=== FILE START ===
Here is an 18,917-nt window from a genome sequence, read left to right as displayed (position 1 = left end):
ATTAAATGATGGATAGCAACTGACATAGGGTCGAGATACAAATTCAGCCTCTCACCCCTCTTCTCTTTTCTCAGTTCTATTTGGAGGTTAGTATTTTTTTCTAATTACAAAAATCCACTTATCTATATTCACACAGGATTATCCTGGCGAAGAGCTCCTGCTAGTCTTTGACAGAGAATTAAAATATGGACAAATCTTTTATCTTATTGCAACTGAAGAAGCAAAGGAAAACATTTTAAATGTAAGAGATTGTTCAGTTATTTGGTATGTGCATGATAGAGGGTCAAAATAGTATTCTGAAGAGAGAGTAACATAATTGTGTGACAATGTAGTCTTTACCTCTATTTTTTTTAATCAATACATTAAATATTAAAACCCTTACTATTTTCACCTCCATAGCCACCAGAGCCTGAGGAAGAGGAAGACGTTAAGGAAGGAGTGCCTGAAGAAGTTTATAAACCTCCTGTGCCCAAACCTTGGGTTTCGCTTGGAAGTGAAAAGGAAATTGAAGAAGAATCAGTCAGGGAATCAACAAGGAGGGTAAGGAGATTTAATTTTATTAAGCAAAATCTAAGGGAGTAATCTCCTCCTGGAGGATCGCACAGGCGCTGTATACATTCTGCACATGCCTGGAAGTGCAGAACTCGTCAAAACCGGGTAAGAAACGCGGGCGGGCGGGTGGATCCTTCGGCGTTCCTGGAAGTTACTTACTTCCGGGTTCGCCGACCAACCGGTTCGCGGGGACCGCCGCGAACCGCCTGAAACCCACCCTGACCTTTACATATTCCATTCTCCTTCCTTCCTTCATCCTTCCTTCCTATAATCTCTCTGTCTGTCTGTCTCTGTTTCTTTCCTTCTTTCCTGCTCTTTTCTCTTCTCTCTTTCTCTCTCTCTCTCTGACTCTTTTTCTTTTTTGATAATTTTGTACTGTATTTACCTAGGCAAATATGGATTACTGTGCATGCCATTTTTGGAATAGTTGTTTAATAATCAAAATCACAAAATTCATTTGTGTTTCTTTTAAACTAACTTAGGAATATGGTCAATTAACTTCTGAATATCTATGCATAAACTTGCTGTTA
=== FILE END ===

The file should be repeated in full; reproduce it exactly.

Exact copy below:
Here is an 18,917-nt window from a genome sequence, read left to right as displayed (position 1 = left end):
ATTAAATGATGGATAGCAACTGACATAGGGTCGAGATACAAATTCAGCCTCTCACCCCTCTTCTCTTTTCTCAGTTCTATTTGGAGGTTAGTATTTTTTTCTAATTACAAAAATCCACTTATCTATATTCACACAGGATTATCCTGGCGAAGAGCTCCTGCTAGTCTTTGACAGAGAATTAAAATATGGACAAATCTTTTATCTTATTGCAACTGAAGAAGCAAAGGAAAACATTTTAAATGTAAGAGATTGTTCAGTTATTTGGTATGTGCATGATAGAGGGTCAAAATAGTATTCTGAAGAGAGAGTAACATAATTGTGTGACAATGTAGTCTTTACCTCTATTTTTTTTAATCAATACATTAAATATTAAAACCCTTACTATTTTCACCTCCATAGCCACCAGAGCCTGAGGAAGAGGAAGACGTTAAGGAAGGAGTGCCTGAAGAAGTTTATAAACCTCCTGTGCCCAAACCTTGGGTTTCGCTTGGAAGTGAAAAGGAAATTGAAGAAGAATCAGTCAGGGAATCAACAAGGAGGGTAAGGAGATTTAATTTTATTAAGCAAAATCTAAGGGAGTAATCTCCTCCTGGAGGATCGCACAGGCGCTGTATACATTCTGCACATGCCTGGAAGTGCAGAACTCGTCAAAACCGGGTAAGAAACGCGGGCGGGCGGGTGGATCCTTCGGCGTTCCTGGAAGTTACTTACTTCCGGGTTCGCCGACCAACCGGTTCGCGGGGACCGCCGCGAACCGCCTGAAACCCACCCTGACCTTTACATATTCCATTCTCCTTCCTTCCTTCATCCTTCCTTCCTATAATCTCTCTGTCTGTCTGTCTCTGTTTCTTTCCTTCTTTCCTGCTCTTTTCTCTTCTCTCTTTCTCTCTCTCTCTCTGACTCTTTTTCTTTTTTGATAATTTTGTACTGTATTTACCTAGGCAAATATGGATTACTGTGCATGCCATTTTTGGAATAGTTGTTTAATAATCAAAATCACAAAATTCATTTGTGTTTCTTTTAAACTAACTTAGGAATATGGTCAATTAACTTCTGAATATCTATGCATAAACTTGCTGTTA